There is (among graphics enthusiasts) a lot of debate what API/version of something to use with a bunch of hotly contested alternatives. I would like to convince you to give WebGL a try. and this blog post explains why. It will also quickly summarize a few things people usually ask about WebGL. There are many gotchas (like with anything) as well, and I am aware of a lot more of them than you can imagine. I will perhaps talk about them in another blog post.
A Japanese translation can be found here courtesy of Akihiro Oyamada
What is WebGL?
Does this run without OpenGL?
Yes WebGL can run without OpenGL. There is a compatibility library called Angle which translates WebGL Shaders to either:
- Desktop OpenGL GLSL (on Linux and OSX)
- Mobile OpenGL ES 2.0 ESSL (on android and blackberry)
- Direct3D 9 HLSL (on windows)
WebGL API calls are also translated:
- Desktop OpenGL (each browser supplies his own wrapper for that)
- Mobile OpenGL ES 2.0 (just a pipe trough)
- Direct3D 9 API (Angle provides a wrapper for that)
Does it run on my favorite browser?
Browsers that support WebGL :
- Desktop Chrome
- Desktop Firefox
- Desktop Safari (on OSX, need to flip a flag )
- Desktop Opera
- Mobile Firefox for Android
- Mobile Chrome Beta for Android (need to flip a flag )
- Mobile Opera for Android
- Firefox OS builtin browser
- Blackberry builtin browser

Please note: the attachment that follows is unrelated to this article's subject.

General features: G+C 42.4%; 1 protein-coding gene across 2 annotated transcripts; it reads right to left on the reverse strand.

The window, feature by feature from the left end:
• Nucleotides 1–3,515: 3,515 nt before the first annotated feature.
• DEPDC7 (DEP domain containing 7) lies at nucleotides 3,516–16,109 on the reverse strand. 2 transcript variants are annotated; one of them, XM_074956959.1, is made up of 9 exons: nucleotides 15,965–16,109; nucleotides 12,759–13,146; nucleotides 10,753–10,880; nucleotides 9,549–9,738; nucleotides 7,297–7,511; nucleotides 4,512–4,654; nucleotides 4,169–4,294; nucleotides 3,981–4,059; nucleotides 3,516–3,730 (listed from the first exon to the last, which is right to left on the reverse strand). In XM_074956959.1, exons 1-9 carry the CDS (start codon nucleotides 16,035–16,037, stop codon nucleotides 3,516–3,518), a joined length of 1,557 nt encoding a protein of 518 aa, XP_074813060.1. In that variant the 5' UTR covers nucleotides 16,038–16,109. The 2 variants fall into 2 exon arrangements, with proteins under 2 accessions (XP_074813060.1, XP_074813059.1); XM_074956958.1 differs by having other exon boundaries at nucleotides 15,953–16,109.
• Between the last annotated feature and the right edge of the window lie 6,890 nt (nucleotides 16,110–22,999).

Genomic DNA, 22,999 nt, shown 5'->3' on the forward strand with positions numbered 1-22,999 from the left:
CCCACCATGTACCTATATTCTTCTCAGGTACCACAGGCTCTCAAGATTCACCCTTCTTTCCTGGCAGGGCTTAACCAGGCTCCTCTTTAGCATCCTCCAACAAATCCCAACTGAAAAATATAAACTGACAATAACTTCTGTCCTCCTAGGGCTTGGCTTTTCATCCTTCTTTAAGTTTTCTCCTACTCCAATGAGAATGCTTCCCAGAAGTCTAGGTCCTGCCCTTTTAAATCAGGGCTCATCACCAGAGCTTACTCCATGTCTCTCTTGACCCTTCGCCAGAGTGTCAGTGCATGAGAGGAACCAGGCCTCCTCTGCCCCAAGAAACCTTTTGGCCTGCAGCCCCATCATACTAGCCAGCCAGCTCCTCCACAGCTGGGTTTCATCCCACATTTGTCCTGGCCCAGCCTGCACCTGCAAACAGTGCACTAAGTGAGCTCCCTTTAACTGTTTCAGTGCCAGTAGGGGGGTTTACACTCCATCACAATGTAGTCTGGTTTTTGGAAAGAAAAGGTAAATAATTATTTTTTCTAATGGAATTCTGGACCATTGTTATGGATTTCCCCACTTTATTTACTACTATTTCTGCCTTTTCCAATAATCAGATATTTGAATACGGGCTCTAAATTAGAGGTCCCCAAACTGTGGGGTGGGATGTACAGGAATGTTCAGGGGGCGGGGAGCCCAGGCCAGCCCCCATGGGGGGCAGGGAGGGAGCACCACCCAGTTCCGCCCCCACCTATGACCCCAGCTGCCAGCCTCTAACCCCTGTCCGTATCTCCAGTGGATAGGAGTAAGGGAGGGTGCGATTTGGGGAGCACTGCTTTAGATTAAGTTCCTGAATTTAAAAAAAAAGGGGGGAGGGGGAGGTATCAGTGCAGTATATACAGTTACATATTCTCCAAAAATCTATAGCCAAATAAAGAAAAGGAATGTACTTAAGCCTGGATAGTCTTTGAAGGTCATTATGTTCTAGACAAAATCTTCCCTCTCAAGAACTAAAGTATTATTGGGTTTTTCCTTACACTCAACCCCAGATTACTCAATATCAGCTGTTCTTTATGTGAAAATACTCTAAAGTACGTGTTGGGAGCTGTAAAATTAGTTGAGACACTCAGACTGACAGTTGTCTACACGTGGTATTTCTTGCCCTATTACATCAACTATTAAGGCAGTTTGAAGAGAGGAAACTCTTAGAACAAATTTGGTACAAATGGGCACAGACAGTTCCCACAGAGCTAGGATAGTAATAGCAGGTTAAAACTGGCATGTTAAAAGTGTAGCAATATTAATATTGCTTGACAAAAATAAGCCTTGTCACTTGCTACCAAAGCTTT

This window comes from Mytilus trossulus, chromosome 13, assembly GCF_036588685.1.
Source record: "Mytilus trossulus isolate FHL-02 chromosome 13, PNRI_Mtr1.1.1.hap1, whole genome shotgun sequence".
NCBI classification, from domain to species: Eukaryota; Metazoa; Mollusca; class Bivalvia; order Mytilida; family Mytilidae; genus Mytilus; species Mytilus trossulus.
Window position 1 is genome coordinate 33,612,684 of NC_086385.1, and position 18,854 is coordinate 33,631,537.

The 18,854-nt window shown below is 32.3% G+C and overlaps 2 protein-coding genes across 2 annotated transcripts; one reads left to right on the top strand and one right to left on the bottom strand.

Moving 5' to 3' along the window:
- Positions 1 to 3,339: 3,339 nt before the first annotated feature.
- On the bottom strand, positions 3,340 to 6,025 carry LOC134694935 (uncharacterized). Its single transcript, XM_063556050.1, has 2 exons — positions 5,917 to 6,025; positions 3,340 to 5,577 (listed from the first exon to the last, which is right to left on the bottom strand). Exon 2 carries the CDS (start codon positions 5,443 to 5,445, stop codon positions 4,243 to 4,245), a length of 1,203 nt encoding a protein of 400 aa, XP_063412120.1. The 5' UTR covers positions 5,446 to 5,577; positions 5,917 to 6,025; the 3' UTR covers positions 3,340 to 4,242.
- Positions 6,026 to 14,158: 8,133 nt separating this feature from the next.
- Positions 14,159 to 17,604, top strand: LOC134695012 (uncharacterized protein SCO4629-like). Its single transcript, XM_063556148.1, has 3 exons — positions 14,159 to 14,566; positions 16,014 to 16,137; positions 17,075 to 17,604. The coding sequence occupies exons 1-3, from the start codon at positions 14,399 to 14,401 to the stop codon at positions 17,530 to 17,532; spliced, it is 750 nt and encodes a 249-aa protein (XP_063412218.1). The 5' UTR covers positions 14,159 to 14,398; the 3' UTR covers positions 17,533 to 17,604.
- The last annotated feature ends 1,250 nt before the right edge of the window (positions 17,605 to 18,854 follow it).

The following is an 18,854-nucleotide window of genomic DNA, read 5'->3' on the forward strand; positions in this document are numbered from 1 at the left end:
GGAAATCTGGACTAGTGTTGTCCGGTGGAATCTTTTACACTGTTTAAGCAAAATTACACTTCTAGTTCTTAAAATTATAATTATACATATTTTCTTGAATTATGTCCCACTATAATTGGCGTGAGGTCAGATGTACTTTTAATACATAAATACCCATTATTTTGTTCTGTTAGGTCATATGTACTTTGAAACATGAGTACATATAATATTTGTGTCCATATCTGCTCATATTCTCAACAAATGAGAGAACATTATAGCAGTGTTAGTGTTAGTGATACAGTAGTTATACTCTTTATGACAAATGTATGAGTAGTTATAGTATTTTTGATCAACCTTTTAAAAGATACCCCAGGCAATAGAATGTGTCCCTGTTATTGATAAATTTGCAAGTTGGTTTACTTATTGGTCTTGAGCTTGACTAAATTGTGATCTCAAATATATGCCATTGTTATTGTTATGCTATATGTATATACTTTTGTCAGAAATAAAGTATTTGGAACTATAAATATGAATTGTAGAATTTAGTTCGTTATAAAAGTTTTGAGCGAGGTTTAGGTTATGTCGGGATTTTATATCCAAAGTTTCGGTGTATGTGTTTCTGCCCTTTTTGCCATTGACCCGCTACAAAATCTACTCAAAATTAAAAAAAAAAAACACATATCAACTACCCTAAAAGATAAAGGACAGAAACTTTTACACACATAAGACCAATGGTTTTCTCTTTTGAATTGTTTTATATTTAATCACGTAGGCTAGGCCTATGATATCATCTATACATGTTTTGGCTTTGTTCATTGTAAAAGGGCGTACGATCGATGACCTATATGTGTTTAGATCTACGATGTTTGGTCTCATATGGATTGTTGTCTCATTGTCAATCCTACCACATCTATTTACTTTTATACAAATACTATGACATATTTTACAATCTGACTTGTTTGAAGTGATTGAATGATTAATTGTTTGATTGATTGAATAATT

Browsers that do not support WebGL :
- Internet Explorer
- Desktop Safari on Windows
- Mobile Safari (iOS, iPhone, iPad etc.)
- Opera for iOS
- Builtin Android browser
Does it run on my favorite platform?
If a platform works or not depends a bit on driver versions, OS versions and other factors. This is known as a Whitelist/Blacklist .
There are however platforms where WebGL will not run no matter what:
- Windows on ARM (surface etc.)
- Windows Phones
- Windows 8 Modern UI
- iOS (iPhone, iPad etc.)
This is because Microsoft and Apple have not implemented WebGL and they dissallow other browsers for these platforms. You might find this perplexing since you can find other browsers in these devices App-Stores. However these browsers are just different decorations for Internet Explorer or mobile Safari engines, and unless a browser can make his own engine, WebGL cannot be supported.
So how many people is that?
That is not easy to say. However I have introduced a WebGL statistics platform to answer that question. As of February 2nd 2013 the numbers are:
Data is assembled from over 13 million visits on over 530 participating sites over the last 60 days.
Note that in the last 30 days, Mobile support increased by 2% up from 4% for mobiles. That's huge progress (50% increase)! Mostly that's thanks to the Chrome Beta for android that finally supports WebGL per flag.
It is the easiest 3D API to use
If you write 3D applications you might know all the boilerplate setup and code you need to write just so you can start to do anything. People like John Carmack have complained about this. Well lucky for you, WebGL is not (much) like that.